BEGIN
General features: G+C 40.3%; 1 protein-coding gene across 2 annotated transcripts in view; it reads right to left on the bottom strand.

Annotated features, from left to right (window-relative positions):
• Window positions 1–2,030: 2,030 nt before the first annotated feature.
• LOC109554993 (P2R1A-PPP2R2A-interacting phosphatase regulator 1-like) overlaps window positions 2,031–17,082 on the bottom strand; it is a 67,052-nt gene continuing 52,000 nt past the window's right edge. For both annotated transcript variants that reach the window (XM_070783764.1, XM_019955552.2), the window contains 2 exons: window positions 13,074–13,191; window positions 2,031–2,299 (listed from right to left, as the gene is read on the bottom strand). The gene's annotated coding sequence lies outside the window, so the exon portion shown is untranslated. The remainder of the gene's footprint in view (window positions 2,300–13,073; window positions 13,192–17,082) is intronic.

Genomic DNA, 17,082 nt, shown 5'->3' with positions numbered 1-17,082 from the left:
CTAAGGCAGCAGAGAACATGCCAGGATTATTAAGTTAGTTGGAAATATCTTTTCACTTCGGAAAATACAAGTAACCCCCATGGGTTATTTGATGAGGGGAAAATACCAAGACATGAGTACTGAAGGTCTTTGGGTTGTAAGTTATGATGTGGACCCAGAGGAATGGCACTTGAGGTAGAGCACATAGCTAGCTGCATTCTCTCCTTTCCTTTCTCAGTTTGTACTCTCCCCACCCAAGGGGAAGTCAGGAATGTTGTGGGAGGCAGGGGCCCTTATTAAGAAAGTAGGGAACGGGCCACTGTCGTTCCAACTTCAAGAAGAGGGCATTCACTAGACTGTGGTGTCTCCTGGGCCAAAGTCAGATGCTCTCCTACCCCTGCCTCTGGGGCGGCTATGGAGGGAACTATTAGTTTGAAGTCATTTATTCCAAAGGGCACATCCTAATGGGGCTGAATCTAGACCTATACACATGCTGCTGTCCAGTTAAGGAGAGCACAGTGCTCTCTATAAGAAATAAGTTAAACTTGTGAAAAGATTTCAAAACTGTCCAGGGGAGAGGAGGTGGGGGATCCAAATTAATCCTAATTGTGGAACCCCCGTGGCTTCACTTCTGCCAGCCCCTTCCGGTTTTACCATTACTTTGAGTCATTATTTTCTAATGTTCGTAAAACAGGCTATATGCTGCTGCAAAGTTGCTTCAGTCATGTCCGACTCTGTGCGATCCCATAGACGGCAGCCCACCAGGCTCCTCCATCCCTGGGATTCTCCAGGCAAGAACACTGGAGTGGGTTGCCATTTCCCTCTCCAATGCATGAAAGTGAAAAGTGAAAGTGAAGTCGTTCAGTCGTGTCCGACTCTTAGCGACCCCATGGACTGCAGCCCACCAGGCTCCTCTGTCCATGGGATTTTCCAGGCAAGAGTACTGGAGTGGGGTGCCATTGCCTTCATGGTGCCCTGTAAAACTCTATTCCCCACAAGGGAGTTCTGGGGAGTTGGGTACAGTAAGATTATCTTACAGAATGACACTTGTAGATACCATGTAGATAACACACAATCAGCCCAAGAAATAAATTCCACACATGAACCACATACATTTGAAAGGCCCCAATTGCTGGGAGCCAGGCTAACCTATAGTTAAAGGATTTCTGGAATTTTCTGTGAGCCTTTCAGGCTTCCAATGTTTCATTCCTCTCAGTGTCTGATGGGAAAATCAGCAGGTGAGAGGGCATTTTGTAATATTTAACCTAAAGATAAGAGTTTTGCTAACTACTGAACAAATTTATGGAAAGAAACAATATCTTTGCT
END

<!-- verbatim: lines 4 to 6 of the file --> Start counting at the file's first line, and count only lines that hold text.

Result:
• LOC109554993 (P2R1A-PPP2R2A-interacting phosphatase regulator 1-like) overlaps window positions 2,031–17,082 on the bottom strand; it is a 67,052-nt gene continuing 52,000 nt past the window's right edge. For both annotated transcript variants that reach the window (XM_070783764.1, XM_019955552.2), the window contains 2 exons: window positions 13,074–13,191; window positions 2,031–2,299 (listed from right to left, as the gene is read on the bottom strand). The gene's annotated coding sequence lies outside the window, so the exon portion shown is untranslated. The remainder of the gene's footprint in view (window positions 2,300–13,073; window positions 13,192–17,082) is intronic.

Genomic DNA, 17,082 nt, shown 5'->3' with positions numbered 1-17,082 from the left:
CTAAGGCAGCAGAGAACATGCCAGGATTATTAAGTTAGTTGGAAATATCTTTTCACTTCGGAAAATACAAGTAACCCCCATGGGTTATTTGATGAGGGGAAAATACCAAGACATGAGTACTGAAGGTCTTTGGGTTGTAAGTTATGATGTGGACCCAGAGGAATGGCACTTGAGGTAGAGCACATAGCTAGCTGCATTCTCTCCTTTCCTTTCTCAGTTTGTACTCTCCCCACCCAAGGGGAAGTCAGGAATGTTGTGGGAGGCAGGGGCCCTTATTAAGAAAGTAGGGAACGGGCCACTGTCGTTCCAACTTCAAGAAGAGGGCATTCACTAGACTGTGGTGTCTCCTGGGCCAAAGTCAGATGCTCTCCTACCCCTGCCTCTGGGGCGGCTATGGAGGGAACTATTAGTTTGAAGTCATTTATTCCAAAGGGCACATCCTAATGGGGCTGAATCTAGACCTATACACATGCTGCTGTCCAGTTAAGGAGAGCACAGTGCTCTCTATAAGAAATAAGTTAAACTTGTGAAAAGATTTCAAAACTGTCCAGGGGAGAGGAGGTGGGGGATCCAAATTAATCCTAATTGTGGAACCCCCGTGGCTTCACTTCTGCCAGCCCCTTCCGGTTTTACCATTACTTTGAGTCATTATTTTCTAATGTTCGTAAAACAGGCTATATGCTGCTGCAAAGTTGCTTCAGTCATGTCCGACTCTGTGCGATCCCATAGACGGCAGCCCACCAGGCTCCTCCATCCCTGGGATTCTCCAGGCAAGAACACTGGAGTGGGTTGCCATTTCCCTCTCCAATGCATGAAAGTGAAAAGTGAAAGTGAAGTCGTTCAGTCGTGTCCGACTCTTAGCGACCCCATGGACTGCAGCCCACCAGGCTCCTCTGTCCATGGGATTTTCCAGGCAAGAGTACTGGAGTGGGGTGCCATTGCCTTCATGGTGCCCTGTAAAACTCTATTCCCCACAAGGGAGTTCTGGGGAGTTGGGTACAGTAAGATTATCTTACAGAATGACACTTGTAGATACCATGTAGATAACACACAATCAGCCCAAGAAATAAATTCCACACATGAACCACATACATTTGAAAGGCCCCAATTGCTGGGAGCCAGGCTAACCTATAGTTAAAGGATTTCTGGAATTTTCTGTGAGCCTTTCAGGCTTCCAATGTTTCATTCCTCTCAGTGTCTGATGGGAAAATCAGCAGGTGAGAGGGCATTTTGTAATATTTAACCTAAAGATAAGAGTTTTGCTAACTACTGAACAAATTTATGGAAAGAAACAATATCTTTGCT